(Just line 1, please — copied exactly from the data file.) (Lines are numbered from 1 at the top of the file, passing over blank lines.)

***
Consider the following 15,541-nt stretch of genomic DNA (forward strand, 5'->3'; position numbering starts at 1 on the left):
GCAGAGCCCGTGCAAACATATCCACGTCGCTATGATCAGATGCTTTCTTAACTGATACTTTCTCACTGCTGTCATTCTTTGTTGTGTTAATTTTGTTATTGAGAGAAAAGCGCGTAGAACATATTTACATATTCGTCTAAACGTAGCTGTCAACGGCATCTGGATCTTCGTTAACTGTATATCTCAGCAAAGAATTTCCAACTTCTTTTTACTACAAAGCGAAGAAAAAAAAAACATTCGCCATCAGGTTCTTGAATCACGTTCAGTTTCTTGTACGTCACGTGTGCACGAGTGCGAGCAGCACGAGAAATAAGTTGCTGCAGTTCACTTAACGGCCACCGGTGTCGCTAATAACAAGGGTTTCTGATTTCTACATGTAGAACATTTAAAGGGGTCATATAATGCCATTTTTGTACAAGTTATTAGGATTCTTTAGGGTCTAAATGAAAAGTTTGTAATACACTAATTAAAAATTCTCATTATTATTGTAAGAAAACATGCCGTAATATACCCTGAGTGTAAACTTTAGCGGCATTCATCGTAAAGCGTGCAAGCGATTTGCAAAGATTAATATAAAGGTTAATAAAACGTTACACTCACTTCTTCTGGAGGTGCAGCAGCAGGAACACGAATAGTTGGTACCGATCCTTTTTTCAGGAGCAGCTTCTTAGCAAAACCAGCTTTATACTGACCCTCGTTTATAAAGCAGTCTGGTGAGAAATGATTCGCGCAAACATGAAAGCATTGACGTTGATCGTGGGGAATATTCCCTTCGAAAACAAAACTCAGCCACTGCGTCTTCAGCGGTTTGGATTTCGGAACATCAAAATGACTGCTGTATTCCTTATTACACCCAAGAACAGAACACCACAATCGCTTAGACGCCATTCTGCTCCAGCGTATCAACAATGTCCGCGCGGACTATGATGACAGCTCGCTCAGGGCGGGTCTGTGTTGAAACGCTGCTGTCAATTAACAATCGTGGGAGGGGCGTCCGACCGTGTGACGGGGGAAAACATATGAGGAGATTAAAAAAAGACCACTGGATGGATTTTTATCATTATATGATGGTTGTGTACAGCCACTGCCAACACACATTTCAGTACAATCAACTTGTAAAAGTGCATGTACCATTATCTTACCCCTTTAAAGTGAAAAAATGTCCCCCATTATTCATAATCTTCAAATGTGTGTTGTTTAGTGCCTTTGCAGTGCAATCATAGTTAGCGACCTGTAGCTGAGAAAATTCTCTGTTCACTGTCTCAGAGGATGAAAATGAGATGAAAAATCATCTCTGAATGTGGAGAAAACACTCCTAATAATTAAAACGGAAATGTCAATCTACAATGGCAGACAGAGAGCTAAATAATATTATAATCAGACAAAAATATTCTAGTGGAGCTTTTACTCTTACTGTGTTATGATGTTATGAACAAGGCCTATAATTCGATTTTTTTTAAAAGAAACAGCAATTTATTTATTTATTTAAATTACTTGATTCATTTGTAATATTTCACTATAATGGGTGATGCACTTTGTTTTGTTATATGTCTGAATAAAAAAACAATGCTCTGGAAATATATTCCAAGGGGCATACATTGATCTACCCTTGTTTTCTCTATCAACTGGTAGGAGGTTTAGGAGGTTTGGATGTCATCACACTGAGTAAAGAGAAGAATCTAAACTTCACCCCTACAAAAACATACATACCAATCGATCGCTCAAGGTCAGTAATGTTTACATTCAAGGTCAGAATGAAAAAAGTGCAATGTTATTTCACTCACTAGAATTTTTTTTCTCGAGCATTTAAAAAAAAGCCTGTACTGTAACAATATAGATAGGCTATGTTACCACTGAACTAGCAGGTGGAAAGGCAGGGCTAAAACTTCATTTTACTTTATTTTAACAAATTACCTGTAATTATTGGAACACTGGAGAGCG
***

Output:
Consider the following 15,541-nt stretch of genomic DNA (forward strand, 5'->3'; position numbering starts at 1 on the left):